Religion and economics

Wither God?
Wither God?

How does organized religion work? Why do some preachers make a lot, while others make a little?  Can an economic model of religion explain why American football quarterbacks make a lot?

I try to answer these questions in this post.

In economics, we can see religion as a “comfort” good that is also a public good.  It is public because within a church, it is non-rival and nonexclusive.  What this means is that the preacher can expect an honest congregation to donate what each member views as the value of the preacher’s services, i.e. his sermons, etc.  And from the donations, the preacher can derive his livelihood.

The key factor here is honesty.  If church members pay “honestly,” no one “free rides” by donating nothing, while allowing a few rich members to pay for the preacher’s services.

Suppose that we have a 100-member congregation, each valuing his religious “benefit” at $50.  Honesty makes all members donate $5,000.  Suppose that the preacher needs only $1,000.  Organized religion then has a “profit” of $4,000.

Where will the profit go?  It can go to expand the church, and as it expands, the profit may hit a plateau or even decline.  Why?  This is because the additional members will likely value the membership benefit at less than $50.  The preacher may now ask for more for his services since he now has to preach to a larger congregation.  So, there is a limit to the size of a church.  The limit is high the more honest its members, and the less “greedy” are its church leaders. In an economics sense, we can explain the size of a church or sect on these lines.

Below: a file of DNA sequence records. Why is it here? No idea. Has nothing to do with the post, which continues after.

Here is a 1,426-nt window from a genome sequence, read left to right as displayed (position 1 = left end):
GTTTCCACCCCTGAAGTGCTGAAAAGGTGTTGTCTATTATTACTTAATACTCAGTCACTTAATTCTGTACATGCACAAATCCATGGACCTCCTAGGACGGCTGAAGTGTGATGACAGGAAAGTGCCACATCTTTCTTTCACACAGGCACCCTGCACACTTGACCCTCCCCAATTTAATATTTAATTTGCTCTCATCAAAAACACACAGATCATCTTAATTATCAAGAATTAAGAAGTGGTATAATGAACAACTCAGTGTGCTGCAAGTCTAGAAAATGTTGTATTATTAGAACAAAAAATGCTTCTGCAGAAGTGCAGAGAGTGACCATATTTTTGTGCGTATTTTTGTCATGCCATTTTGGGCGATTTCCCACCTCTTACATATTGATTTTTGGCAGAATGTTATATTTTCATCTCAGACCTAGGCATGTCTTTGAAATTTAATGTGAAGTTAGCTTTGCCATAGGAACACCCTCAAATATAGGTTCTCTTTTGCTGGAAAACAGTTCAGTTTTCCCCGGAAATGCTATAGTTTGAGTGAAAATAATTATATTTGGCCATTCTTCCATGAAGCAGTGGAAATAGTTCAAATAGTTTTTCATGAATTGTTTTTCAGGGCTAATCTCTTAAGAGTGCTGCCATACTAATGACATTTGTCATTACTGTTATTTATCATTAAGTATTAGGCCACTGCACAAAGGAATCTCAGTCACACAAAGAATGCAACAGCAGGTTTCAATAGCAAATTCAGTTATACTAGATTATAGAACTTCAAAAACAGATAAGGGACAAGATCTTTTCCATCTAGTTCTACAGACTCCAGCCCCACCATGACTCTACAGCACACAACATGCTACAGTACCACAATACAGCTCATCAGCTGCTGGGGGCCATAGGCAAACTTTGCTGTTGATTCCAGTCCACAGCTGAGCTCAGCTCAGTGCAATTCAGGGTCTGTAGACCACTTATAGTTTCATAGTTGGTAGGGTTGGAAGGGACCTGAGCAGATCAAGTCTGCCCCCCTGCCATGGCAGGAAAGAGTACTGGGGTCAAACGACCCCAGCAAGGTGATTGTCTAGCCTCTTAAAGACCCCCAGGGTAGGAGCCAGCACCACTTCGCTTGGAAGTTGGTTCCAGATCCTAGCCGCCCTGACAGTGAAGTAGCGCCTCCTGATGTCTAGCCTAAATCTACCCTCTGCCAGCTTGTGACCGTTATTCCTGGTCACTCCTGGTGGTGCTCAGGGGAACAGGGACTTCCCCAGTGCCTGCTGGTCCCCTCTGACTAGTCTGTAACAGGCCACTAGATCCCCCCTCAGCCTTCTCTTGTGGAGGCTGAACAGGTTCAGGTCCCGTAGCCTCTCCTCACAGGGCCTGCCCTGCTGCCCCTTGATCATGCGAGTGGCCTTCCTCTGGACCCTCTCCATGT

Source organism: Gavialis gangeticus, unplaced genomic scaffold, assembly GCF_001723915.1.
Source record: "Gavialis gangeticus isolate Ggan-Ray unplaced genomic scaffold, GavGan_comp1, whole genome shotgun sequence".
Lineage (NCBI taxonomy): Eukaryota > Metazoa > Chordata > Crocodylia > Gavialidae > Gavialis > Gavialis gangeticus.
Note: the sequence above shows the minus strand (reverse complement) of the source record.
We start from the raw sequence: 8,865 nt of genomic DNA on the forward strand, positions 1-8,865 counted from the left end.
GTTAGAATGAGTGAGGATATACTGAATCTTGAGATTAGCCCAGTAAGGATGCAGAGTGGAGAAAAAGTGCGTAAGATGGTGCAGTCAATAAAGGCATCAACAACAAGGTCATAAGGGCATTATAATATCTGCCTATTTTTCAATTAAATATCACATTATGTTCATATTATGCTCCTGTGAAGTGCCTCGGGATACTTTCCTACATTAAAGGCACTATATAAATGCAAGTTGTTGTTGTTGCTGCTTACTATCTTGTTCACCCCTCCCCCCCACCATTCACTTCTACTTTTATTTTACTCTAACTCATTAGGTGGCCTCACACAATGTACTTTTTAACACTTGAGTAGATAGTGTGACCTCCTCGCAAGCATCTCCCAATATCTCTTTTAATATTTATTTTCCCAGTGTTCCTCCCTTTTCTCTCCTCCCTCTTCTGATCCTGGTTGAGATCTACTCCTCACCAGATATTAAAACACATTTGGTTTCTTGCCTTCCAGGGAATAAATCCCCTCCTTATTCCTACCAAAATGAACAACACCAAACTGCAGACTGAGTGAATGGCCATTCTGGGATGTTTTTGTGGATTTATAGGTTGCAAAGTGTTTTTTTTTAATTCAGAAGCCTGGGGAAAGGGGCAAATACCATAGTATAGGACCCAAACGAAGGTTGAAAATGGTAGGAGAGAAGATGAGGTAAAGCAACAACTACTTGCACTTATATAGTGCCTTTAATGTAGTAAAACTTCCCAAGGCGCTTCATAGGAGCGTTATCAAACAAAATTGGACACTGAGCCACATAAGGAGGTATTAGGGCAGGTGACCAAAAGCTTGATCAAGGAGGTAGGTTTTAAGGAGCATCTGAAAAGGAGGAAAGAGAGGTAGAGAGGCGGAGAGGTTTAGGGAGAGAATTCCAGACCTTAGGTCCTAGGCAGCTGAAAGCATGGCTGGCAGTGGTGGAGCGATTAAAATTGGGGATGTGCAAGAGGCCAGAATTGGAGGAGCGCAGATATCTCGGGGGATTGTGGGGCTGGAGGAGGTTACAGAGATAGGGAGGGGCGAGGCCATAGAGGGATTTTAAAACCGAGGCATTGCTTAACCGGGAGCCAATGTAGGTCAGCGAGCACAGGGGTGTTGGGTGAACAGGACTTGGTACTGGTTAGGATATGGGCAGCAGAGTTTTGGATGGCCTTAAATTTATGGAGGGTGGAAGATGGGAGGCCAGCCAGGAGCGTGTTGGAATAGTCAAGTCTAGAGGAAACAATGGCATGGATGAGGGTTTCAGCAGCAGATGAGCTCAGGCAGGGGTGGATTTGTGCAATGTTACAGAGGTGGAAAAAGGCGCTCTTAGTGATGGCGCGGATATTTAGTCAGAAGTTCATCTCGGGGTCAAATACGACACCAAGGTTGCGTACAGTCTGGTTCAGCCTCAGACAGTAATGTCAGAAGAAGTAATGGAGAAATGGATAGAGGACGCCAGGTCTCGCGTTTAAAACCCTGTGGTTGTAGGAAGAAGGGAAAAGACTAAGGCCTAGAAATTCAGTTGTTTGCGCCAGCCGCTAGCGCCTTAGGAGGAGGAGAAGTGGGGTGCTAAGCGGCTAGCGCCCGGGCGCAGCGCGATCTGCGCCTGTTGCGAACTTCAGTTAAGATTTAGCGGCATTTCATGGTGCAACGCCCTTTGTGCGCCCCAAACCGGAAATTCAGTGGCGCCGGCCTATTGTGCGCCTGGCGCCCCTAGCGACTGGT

What will make a church wither?  If the members and its leaders all become “greedy” and try to avoid paying “proper” dues or there is corruption in the use of church funds, then the glue that holds a church together starts to unravel. The value of religion as a comfort good degrades in this case.

What does all this have to do with the pay of football quarterbacks?  Well, a sport is pretty much like religion.  Sports fans are members who pay through ticket sales and TV viewing that generates advertising revenues that pay in part for the sports teams.  The greater the reach of this religion, the more a team can pay its players.  The quarterback is like a preacher, but he can be greedy and demand a high pay.  And he can get this.


4 thoughts on “Religion and economics

  1. yet most of the extravagance can be seen in the religious sector… its kinda paradoxical to see a poor family or community serves a visiting priest or archbishop/bishop the best it has to offer, more than the bishop can consume as part of as part of a good meal, and leaving little for their own families. a lot of Filipinos try to please the clergy like their happines=chance of getting to heaven. I knew of a mother who bought 200 barbecue sticks to feed 5 visiting priests in a certain locality and just left 5 sticks of barbecue at home for her 3 children. just think of it as GLORY giving SUV’s while giving the taxpayers ‘s…


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